As most readers know, ammunition has been hard to get and in some chamberings, impossible to find.
Cartridges such as the .243 are a good example.
Why the shortage?
It’s really hard to say with any certainty.
I, like many, have an opinion why, but I don’t want to put my name to it.
I would guess the shortage has saved many woodchucks. Or did it?
It probably saved very few. Most groundhog hunters reload their own shells.
The problem with that is there has been a shortage of reloading components. But many reloaders have powder, bullets and primers stored away.
I have a bad habit of showing up at gun shops near my home and have noticed many shooters are turning to reloading to help alleviate the ammo shortage.
Earlier this week, I was sitting on John Johnson’s stool, and he had a customer ask me what loading equipment he should purchase and how much it would cost to start loading his own ammunition.
To answer the question properly, I needed to know how much he was going to shoot, if he was loading for more than one caliber and what type of shooting he does.
For example, if he is loading a small semi-automatic rifle such as a Bushmaster, he will go through a lot of rounds in a short period of time.
If he is going to shoot bench rest, the shooting is slow and the rounds are very carefully assembled. In the latter circumstance, precision is the name of the game, while the semi-automatic user likes the sound of the quick fires.
Shooters of military-style rifles probably need a progressive press so they can punch a high number of rounds in a short period of time. That shooter doesn’t want to go to the club with only a dozen rounds. He would only be there for five minutes before his ammo supply was gone.
The bench shooter can take 30 minutes to shoot a five-shot group. The load needs to be as close to perfect as it can be.
Meanwhile, the guy with an AR is sending hundreds of bullets down range.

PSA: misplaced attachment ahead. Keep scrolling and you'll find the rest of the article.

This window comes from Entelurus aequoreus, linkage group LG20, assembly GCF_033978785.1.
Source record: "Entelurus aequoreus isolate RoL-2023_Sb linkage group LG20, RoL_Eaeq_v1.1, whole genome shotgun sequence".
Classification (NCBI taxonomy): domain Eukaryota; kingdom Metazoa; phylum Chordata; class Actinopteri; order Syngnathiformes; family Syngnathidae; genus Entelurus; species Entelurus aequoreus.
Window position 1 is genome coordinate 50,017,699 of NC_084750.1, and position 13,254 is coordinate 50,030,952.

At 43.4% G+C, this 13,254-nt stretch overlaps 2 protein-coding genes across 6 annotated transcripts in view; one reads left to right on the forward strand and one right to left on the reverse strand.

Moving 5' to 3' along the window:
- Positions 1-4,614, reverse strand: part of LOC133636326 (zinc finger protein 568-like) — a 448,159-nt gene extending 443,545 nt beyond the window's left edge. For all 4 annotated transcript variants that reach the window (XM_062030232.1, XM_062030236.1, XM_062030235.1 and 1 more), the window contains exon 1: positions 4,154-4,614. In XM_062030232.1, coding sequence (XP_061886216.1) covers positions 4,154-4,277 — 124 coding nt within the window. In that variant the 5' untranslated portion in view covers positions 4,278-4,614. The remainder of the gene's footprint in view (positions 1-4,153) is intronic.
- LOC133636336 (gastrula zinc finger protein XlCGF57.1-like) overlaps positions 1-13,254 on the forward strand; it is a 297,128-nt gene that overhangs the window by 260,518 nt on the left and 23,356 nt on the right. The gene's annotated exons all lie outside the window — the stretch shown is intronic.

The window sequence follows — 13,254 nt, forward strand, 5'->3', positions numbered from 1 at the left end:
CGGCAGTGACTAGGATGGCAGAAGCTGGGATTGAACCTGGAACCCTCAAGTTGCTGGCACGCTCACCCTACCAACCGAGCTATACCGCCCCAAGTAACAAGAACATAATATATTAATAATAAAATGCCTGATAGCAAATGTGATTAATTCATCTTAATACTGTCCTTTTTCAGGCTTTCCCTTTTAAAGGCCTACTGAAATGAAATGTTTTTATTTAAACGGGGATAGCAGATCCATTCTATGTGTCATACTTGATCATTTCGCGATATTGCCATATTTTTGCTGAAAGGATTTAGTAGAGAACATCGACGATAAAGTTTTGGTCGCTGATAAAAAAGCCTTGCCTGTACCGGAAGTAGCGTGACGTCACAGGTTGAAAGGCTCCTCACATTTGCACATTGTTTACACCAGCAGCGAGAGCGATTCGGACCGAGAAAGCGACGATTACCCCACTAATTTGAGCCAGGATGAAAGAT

They are both riflemen, but their needs are different.
A precision shooter usually uses a single station, well-made press. There are many good single-station presses available. Among these I would say with certainty the RCBS Rock Chucker is the best-selling press. It is a good one.
Redding makes The Boss. It is the one mounted on my reloading bench.
In the center of my loading tools is a Bonanza Co-Ax press, and it is my favorite. However, it is one of the higher-priced single-station loading presses.
There are very few bad presses.
You also will need dies for the cartridge you intend to load, a scale – more correctly called a balance – and a good-quality powder measure, which will speed up the process.
Cases lengthen as they are used, so you also need a case trimmer. Along with the trimmer, you also need a caliper so that you know when to trim.
Remember, if the cases are too long, you have a problem.
There are other small items needed, such as a funnel. It’s no fun loading powder into the case one granule at a time.
A loading block is a necessity and I would recommend Lee’s primer seating tool.
Now, you have everything you need except for one important thing – a loading manual.
For goodness sakes, look up your loads.
Start loading your own. You’ll never regret it. Soon, the tail will wag the dog.
George H. Block writes a Sunday Outdoors column for the Observer-Reporter.